Out of the students who took the CSTs (which includes an assessment of English-Language Arts and mathematics in grades 2 - 11; sciences in grades 5, 8 and 9 - 11; and history-social science in grades 8 and 10 - 11), 45.86 percent of students were found to be proficient or advanced in English-Language Arts; 17.88 percent were found to be proficient or advanced in mathematics; 40.08 percent were found to be proficient or advanced in science; and 29.23 percent were found to be proficient or advanced in history-social science.

“We found that our CST clusters in math, English-Language and social-sciences took good strides,” said King. “Even our English Language Learners grew 10 points. We continue to improve.”

“Students are an important piece of [CSTs],” said Yahr. “These examinations are a reflection of their own learning. We need to show them what the standards are.”

“It is helpful to break down the learned topics,” continued Yahr. “For example, when a student is in an algebra course, they will talk about the quadratic equation. If we can break that down into smaller, understandable pieces, there is a better chance of understanding. We have to show students how this applies to their life.”

The FUHS’ Academic Performance Index (API) Ranking – which is an annual measure of the academic performance and progress of schools in California – also saw growth, said King. API scores range from 200 to 1,000, with a statewide target of 800. FUHS obtained a 751 in the 2008-2009 academic year. The school also received a six out of 10 in statewide ranking when compared to similar schools across the state.

“We jumped 23 points, which is pretty significant,” said King. “The staff has worked with their resources to reach our learning targets.”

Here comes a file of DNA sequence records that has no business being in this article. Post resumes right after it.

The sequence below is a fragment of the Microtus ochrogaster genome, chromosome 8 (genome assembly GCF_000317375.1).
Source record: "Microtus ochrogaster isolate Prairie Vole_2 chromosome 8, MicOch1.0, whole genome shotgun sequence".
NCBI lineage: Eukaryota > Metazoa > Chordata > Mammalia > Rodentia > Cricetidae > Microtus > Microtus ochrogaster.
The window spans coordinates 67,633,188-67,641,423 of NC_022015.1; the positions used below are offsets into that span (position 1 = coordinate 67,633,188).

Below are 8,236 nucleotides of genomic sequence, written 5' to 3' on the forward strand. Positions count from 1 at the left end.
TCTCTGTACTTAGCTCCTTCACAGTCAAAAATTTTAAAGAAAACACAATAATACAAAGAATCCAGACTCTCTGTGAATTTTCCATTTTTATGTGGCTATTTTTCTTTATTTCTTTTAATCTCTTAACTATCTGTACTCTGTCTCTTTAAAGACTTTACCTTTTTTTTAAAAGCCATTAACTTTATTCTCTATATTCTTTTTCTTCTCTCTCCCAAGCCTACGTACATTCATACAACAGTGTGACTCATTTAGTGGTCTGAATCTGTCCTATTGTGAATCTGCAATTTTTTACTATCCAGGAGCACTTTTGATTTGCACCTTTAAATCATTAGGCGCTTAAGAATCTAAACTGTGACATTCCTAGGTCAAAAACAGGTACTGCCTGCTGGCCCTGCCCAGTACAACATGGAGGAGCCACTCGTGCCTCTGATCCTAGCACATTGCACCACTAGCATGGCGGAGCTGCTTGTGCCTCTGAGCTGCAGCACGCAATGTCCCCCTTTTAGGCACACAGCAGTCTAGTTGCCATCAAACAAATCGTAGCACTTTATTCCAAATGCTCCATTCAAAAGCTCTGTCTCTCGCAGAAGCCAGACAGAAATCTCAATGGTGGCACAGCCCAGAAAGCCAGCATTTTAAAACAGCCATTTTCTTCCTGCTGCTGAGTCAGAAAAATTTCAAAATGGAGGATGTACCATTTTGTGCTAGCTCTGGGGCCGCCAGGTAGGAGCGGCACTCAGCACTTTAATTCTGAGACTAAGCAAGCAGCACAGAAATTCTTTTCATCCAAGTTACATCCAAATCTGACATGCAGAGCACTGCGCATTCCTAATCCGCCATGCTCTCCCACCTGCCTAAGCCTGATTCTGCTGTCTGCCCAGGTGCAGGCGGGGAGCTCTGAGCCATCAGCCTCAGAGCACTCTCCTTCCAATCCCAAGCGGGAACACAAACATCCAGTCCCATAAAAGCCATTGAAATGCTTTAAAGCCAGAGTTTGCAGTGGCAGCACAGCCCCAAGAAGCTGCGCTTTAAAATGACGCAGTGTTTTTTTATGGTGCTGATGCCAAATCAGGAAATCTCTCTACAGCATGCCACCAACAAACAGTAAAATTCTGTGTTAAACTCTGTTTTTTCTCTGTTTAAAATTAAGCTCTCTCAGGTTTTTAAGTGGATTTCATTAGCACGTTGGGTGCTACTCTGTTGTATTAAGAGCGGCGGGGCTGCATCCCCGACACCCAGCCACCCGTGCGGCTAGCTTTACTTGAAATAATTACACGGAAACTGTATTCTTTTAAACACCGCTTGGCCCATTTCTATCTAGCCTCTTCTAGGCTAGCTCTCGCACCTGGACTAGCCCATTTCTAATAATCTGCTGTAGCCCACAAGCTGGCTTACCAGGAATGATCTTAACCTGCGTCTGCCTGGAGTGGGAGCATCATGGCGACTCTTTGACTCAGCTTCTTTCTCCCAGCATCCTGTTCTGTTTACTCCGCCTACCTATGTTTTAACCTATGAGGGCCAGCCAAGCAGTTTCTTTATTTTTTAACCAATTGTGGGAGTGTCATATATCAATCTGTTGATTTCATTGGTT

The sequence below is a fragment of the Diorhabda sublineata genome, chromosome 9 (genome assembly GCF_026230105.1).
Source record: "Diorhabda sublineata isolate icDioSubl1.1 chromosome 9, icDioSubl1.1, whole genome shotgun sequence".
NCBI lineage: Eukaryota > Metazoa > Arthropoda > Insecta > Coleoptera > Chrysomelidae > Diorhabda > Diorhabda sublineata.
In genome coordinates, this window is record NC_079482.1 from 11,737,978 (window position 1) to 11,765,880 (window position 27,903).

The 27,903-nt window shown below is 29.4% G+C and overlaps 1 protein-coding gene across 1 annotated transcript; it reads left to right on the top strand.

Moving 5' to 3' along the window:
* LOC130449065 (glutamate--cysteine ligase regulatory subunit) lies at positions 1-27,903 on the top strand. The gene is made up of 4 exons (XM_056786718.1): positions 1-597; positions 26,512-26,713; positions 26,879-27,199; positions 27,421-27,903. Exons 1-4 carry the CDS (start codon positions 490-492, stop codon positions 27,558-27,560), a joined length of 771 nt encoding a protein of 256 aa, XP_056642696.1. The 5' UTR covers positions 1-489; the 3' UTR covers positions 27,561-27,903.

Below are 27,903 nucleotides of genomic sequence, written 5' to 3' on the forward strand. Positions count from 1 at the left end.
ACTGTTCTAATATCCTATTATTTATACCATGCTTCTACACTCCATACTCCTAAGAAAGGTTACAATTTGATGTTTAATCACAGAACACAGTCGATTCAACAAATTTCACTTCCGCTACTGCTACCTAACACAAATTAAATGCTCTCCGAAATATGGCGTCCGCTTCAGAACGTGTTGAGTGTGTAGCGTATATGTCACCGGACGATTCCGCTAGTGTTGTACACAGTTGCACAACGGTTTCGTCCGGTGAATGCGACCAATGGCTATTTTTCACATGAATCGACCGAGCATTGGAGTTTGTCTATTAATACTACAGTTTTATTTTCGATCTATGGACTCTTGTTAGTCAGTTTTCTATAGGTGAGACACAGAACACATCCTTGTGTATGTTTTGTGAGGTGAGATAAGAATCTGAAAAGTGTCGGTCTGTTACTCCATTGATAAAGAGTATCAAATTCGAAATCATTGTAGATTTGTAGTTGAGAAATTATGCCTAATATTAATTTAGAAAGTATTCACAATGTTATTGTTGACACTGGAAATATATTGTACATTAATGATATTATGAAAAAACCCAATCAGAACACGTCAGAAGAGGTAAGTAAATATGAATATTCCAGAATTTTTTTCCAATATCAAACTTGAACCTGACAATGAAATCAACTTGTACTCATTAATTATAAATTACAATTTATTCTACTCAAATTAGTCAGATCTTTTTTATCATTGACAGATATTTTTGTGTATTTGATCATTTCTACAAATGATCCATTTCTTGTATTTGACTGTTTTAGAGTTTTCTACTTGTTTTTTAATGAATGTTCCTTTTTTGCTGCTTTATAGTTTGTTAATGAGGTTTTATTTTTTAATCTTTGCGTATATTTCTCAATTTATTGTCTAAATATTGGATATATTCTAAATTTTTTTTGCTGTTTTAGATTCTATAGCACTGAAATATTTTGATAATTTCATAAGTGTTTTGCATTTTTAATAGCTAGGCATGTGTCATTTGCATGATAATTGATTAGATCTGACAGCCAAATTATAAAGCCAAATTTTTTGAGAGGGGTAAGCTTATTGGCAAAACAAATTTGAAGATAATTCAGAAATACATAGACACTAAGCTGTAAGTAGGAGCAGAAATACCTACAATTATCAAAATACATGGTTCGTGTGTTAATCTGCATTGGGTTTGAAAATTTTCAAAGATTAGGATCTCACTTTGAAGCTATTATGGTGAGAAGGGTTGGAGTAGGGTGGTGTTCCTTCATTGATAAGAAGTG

Fallbrook High was able to meet state requirements in four out of the six Adequate Yearly Progress (AYP) criteria.

“We are pleased with Fallbrook High,” said Yahr. “In three years, four of the subgroups have increased into the proficient or advanced levels [on the API ranking]. While we are not where we want to be, we are growing as a whole. Our subgroups, such as the English-Language learners, have improved significantly.”

To improve its AYP, FUHS has taken steps to address the needs of its students who are still struggling with certain core studies.

“We have set personal goals with our students,” said King. “We want the students to see how close they are to being proficient or basic, so we are working at our level of awareness of the importance of these tests. Nobody likes to take tests, but they are important.”

FUHS also offers strategic classes in mathematics and English-Language Arts, as well as additional help with math.

“We also have a self-improvement program and a freshmen advisory class. In it, 90 to 100 freshmen work with junior and seniors in ‘link crews’ of four to six students to be tutored. The class is set up to follow the AVID model, and we are excited about the growth.”

The needs of the high school’s English-Language Learners are also being addressed by offering the “Pathway to Success.”

“We have a parent welcome center, where we try to gain more involvement from parents. It has been huge for success,” said King, who stated that, with the help of English Language coordinator Melissa Marovich, the needs of English-Language Learners have been more adequately met.

“What a blessing [Marovich] is,” said King. “We have one person who oversees their needs and is more supportive of their needs. We are able to offer more classes [that support English Language Learners] before, during and after school.”

Throughout the school, teachers have seen the importance of having a good rapport with their students, as it allows for a better teaching environment and better student performance.

“Our teachers build a rapport with their students,” said King. “Students don’t care what you know until they know that you care. We relate curriculum to the students’ life, and why it is relevant for students.”